I turn onto the main road and head east. We talk about nothing in particular, some may call it small talk, others may call it shooting the breeze. We are simply making a verbal bridge from one moment to the next. The next moment, I know, is going to suck, and because I know this I try to delay it for as long as possible.

“Are you sure you’re ok? Are you mad at me?” Newman asks. The tone of his voice is concerned.

“What? No. Why?”

“Usually your hand would be on my leg or holding mine right now.”

He’s right. While driving, my hand goes instinctively from the shifting stick to his hand or leg, but this time my mind is so preoccupied, and I feel so disconnected, that my hand is resting ominously under my right leg, creating a barrier between us. I pull my hand out and put it on his leg.

“Don’t do it because you think you have to.”

“I don’t think I have to.” I say as I put my hand back under my own leg.

We drive in silence until the road becomes a dead end. I turn around and drive in the opposite direction.

“Have we run out of things to talk about?” Newman asks.

“No.” I dryly reply.

“Are you sure? You’re not talking. It seems like you’re mad at me.”

“I’m not mad. I’ve just been thinking.”

“About what?”

I don’t reply. Both my hands remain on the steering wheel as we pass Chilli’s - where Newman’s car is still parked. Dread is building in my chest. I open my mouth to say something, then close it. I open it again, then close it. Finally a bubble of courage comes from my stomach, travels through my chest, cutting through the dread, and out my mouth.

“I think….that my life just doesn’t align with having a boyfriend right now.”

Newman stares straight ahead, through the windshield. “You want to break up?” He asks without looking at me.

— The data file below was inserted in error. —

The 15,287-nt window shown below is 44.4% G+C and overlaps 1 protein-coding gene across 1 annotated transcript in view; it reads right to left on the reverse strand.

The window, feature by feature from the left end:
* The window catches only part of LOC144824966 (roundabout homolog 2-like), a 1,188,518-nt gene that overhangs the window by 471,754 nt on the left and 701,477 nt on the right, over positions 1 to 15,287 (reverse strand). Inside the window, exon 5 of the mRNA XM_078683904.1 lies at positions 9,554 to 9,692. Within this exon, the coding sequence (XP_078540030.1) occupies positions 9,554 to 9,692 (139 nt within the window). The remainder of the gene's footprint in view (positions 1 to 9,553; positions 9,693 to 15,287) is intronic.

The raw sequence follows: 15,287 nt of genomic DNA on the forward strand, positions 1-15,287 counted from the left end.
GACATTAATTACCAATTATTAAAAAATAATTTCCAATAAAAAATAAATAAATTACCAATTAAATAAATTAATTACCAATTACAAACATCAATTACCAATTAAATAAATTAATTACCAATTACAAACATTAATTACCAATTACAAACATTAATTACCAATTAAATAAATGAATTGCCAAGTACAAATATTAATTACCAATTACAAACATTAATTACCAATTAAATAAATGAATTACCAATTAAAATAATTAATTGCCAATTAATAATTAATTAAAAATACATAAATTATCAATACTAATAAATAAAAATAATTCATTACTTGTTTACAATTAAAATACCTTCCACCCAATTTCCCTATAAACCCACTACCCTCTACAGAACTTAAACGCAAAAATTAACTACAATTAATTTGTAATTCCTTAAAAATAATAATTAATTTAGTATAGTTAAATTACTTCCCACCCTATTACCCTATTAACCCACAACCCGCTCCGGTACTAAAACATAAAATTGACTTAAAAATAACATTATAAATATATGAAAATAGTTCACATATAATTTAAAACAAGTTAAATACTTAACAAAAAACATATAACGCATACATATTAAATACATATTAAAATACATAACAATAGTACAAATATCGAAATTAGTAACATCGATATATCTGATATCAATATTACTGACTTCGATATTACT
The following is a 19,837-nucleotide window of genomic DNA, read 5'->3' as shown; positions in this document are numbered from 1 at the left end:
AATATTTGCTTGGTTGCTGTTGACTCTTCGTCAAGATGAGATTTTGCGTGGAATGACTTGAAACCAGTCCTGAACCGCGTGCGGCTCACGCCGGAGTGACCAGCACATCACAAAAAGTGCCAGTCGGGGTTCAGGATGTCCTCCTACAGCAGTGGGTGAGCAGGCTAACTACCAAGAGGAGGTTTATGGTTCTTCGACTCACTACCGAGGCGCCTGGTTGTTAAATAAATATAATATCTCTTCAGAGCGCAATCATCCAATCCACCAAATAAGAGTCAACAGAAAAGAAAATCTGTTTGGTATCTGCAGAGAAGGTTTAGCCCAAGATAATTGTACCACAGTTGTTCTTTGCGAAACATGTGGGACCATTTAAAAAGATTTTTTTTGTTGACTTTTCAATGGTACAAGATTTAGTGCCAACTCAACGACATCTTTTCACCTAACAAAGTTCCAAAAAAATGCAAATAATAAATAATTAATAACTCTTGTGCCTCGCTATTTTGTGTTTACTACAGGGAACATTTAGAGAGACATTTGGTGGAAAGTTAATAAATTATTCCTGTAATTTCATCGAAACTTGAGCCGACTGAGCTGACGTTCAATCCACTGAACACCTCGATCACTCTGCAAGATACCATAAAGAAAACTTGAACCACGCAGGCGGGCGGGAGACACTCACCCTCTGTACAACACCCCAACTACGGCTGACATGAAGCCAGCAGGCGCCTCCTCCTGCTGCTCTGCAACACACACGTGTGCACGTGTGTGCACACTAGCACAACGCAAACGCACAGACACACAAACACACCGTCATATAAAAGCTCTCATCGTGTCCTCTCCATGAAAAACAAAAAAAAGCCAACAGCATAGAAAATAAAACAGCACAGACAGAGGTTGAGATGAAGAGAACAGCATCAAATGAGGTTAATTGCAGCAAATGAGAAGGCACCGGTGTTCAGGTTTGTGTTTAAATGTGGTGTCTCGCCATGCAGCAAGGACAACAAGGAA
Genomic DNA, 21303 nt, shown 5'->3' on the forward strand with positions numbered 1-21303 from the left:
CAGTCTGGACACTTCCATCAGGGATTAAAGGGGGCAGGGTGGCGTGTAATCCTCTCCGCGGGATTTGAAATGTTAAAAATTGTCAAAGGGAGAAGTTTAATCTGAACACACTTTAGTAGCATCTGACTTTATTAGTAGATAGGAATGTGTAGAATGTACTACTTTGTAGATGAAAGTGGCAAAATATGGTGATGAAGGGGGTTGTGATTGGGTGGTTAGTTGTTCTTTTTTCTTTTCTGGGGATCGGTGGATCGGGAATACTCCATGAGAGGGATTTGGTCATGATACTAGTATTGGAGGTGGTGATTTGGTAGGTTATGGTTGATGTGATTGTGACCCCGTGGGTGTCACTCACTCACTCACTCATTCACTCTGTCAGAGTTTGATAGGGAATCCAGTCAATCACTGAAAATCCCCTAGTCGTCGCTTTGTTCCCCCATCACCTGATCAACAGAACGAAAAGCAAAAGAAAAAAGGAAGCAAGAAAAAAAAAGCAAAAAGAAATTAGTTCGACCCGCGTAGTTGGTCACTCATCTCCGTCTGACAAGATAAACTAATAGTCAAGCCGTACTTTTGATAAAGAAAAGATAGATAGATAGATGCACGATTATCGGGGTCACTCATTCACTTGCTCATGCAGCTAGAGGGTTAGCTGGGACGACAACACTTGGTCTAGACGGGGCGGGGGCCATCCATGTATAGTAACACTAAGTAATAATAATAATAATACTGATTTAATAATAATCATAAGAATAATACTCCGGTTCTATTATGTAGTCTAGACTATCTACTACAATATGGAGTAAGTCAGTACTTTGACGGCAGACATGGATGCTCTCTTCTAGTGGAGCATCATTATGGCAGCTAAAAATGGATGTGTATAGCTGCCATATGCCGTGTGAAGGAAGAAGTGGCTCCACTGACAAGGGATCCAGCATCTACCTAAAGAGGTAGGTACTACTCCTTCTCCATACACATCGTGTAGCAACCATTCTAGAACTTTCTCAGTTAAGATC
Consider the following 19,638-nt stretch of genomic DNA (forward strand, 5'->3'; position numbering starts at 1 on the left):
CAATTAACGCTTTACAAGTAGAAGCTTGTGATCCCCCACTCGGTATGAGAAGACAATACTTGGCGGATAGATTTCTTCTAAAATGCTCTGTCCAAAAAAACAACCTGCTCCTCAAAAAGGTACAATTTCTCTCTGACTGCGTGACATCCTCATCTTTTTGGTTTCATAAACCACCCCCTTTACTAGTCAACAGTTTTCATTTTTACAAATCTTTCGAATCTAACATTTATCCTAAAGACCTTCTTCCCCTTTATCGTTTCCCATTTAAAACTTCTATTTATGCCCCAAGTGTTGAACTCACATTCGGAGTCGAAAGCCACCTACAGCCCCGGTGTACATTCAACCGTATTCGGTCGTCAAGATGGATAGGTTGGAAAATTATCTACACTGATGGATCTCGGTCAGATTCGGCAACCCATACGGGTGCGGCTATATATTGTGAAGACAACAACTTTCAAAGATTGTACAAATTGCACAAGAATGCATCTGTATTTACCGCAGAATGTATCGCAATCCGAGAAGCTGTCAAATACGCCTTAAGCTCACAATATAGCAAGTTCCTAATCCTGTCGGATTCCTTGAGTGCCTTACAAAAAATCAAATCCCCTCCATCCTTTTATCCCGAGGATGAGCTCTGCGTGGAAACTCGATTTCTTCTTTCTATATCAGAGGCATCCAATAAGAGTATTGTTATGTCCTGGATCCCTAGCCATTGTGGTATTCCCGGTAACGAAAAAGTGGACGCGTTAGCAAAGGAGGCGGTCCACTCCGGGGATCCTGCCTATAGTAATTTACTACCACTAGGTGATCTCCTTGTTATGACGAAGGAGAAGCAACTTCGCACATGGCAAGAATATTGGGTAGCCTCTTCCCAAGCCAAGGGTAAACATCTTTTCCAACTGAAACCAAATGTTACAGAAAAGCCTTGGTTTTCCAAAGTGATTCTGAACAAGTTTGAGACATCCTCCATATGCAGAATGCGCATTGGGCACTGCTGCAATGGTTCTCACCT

I steal a glance at him, and then turn my eyes back to the road. “I don’t want to break up.” I carefully measure my words. There is no way I could’ve properly practiced for this. “I just think that it is the best solution.”

“Oh.” He replies.

I steal another glance and notice that his chin is resting on his chest, but there are no tears. This is a good sign because I have never seen him cry before, and don’t know what it’s like. I don’t know if he’s a sobber, a silent tearer, a shoulder shaker, or a wall creater – like me.

“I feel like I am doing a disservice to you, and also to myself. I want to be a good boyfriend. I want to be there for you emotionally, physically and in every other way. But I’m not able to do that because of work, school, and distance.”

He sits quietly as we enter a construction zone. I maneuver around orange cones and reflective orange clad men. I wonder what they think of us as we drive past. What assumptions do they make? Can they tell that something dramatic is going on inside this car? What’s the weirdest thing they’ve ever seen going on inside a passing car? I've found that I hardly notice construction workers anymore. They have become part of the scenery. Not really important. Perhaps this is the reason why there are those commercials on the radio telling you not to hit the mothers, fathers, sons and daughters in the orange vests.

I watch Newman and drive with my peripheral vision for as long as I feel is safe. “What are you thinking?” I ask.

“That there’s nothing I can really do. I can’t say ‘oh we can make it work’ because I know that your mind is made up.”

I make a U-turn. We are enroute to Chilli’s. I’m trying to time it so the hard part is over by the time we get to the parking lot.

“What are you feeling? Are you mad? Sad? Numb?”